Skip to main content
Chemistry LibreTexts

16.9: Corrosion Gallery

  • Page ID
  • \( \newcommand{\vecs}[1]{\overset { \scriptstyle \rightharpoonup} {\mathbf{#1}} } \) \( \newcommand{\vecd}[1]{\overset{-\!-\!\rightharpoonup}{\vphantom{a}\smash {#1}}} \)\(\newcommand{\id}{\mathrm{id}}\) \( \newcommand{\Span}{\mathrm{span}}\) \( \newcommand{\kernel}{\mathrm{null}\,}\) \( \newcommand{\range}{\mathrm{range}\,}\) \( \newcommand{\RealPart}{\mathrm{Re}}\) \( \newcommand{\ImaginaryPart}{\mathrm{Im}}\) \( \newcommand{\Argument}{\mathrm{Arg}}\) \( \newcommand{\norm}[1]{\| #1 \|}\) \( \newcommand{\inner}[2]{\langle #1, #2 \rangle}\) \( \newcommand{\Span}{\mathrm{span}}\) \(\newcommand{\id}{\mathrm{id}}\) \( \newcommand{\Span}{\mathrm{span}}\) \( \newcommand{\kernel}{\mathrm{null}\,}\) \( \newcommand{\range}{\mathrm{range}\,}\) \( \newcommand{\RealPart}{\mathrm{Re}}\) \( \newcommand{\ImaginaryPart}{\mathrm{Im}}\) \( \newcommand{\Argument}{\mathrm{Arg}}\) \( \newcommand{\norm}[1]{\| #1 \|}\) \( \newcommand{\inner}[2]{\langle #1, #2 \rangle}\) \( \newcommand{\Span}{\mathrm{span}}\)\(\newcommand{\AA}{\unicode[.8,0]{x212B}}\)

    Corrosion gallery

    Corrosion of a nail

    The nails are immersed in agar which forms a moist solid gel. The agar also contains phenolphthalein and hexacyanoiron(III) Fe(CN6) which forms a deep blue color ("prussian blue") in the presence of Fe2+. The blue colors are clearly associated with those parts of the nail that have been stressed, thus faciliting the anodic release of Fe2+ from the metal. The the pink color shows the cathodic regions that have been made alkaline by the reaction

    O2 + 2 H2O + 4e → 4 OH

    This clearly shows the separation between the anodic and cathodic processes in corrosion.

    [Illustration from U of West Indies: link]

    Water distribution main

    If you live in the older part of a city where the mains are 50-100 years old, the water you drink may well have passed through a pipe in this condition! Severe corrosion like this is more common in areas where the water is acidic. Such water comes from mountain snowmelt and runoff, and usually acquires its acidity from dissolved atmospheric carbon dioxide.

    Waters from rivers, lakes, and especially groundwaters from wells have usually been in sufficiently long contact with carbonate-containing sediments to have been neutralized. Water-works administrators like to make the water slightly alkaline and slightly supersaturated in calcium carbonate in order to maintain a thin coating of solid carbonate on the interior of the pipe which acts to protect it from corrosion.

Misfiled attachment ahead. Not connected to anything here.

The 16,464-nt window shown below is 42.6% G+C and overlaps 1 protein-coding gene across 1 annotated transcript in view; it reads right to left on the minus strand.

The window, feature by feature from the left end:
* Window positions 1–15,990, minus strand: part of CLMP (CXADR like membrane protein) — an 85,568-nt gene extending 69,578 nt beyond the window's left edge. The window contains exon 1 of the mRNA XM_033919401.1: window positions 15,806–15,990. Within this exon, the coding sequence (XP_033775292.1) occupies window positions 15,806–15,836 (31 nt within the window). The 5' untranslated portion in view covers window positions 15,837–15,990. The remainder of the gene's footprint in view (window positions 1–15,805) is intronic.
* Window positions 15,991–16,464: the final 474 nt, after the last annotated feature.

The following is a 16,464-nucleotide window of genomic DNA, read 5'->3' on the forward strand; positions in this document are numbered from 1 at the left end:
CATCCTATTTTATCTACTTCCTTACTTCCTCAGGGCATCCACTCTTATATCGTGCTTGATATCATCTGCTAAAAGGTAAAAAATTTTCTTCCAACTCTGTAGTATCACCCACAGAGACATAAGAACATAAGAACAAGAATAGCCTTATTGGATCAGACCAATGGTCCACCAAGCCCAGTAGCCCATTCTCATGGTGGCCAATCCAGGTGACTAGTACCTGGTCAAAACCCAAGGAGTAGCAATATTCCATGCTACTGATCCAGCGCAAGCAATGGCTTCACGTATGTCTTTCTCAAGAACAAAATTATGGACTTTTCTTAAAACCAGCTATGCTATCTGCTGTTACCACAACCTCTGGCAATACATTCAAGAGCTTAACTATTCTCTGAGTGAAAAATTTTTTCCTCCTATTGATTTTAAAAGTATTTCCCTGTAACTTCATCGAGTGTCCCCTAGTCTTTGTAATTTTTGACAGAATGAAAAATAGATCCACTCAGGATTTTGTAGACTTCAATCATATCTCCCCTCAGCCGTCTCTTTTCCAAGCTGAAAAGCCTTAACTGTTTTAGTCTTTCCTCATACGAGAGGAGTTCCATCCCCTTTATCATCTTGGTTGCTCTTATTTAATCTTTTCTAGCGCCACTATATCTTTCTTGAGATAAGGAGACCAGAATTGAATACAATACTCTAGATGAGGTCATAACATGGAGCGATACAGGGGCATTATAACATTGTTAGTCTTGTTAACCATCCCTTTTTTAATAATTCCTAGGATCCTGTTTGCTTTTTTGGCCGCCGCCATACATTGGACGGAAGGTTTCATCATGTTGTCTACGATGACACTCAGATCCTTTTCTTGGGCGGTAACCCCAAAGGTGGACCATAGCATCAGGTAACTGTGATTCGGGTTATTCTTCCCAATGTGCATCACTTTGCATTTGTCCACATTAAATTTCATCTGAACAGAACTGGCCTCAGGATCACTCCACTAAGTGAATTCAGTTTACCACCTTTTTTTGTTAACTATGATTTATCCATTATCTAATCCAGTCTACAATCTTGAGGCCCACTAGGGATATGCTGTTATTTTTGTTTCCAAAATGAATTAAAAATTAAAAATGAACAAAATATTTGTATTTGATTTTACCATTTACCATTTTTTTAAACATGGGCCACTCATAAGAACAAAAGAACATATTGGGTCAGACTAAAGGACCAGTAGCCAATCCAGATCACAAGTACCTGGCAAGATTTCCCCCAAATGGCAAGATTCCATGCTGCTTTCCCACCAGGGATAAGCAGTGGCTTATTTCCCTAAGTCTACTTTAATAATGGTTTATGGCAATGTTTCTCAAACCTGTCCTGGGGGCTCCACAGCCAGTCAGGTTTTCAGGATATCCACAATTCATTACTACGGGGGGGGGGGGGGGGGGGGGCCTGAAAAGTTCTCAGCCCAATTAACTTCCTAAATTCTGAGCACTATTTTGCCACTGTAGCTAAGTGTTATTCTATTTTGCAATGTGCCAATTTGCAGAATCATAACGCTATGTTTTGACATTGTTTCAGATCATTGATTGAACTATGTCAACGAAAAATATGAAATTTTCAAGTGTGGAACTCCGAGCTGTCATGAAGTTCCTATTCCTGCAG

Corrosion of reinforcing bars in concrete

    All large concrete structures contain steel reinforcing bars ("rebars") that help ensure structural integrity under varying load conditions and especially during earthquakes. Intrusion of water, even in the form of fog or mists, can lead to serious corrosion damage, as seen in this picture of this column which supports a highway overpass.

    Corrosion at metallic joints

    The picture shows two steel structural members joined by cast iron flanges which have been bolted together. For some reason, one of the pieces has become more anodic than the other, leading to extensive corrosion of the upper part.

    Bacterial-assisted corrosion

    This gas pipe was buried in a red soil that contained iron pyrites (FeS.) The bacterium thiobacillus ferrooxidans derives its energy by oxidizing Fe2+ to the more soluble Fe3+, transferring the electrons to O2. It also oxidizes the sulfur, producing sulfuric acid. The resulting chemical cocktail has eaten a hole into the pipe.

    These galvanized bolts were used to join wooden beams together. Subsequent movement of the beams due to varying load conditions abraded the zinc coating. A lack of oxygen near the centers of the bolts also likely contributed to the corrosion by preventing the formation of a protective oxide film.

    Pitting corrosion

    This page titled 16.9: Corrosion Gallery is shared under a CC BY 3.0 license and was authored, remixed, and/or curated by Stephen Lower via source content that was edited to the style and standards of the LibreTexts platform; a detailed edit history is available upon request.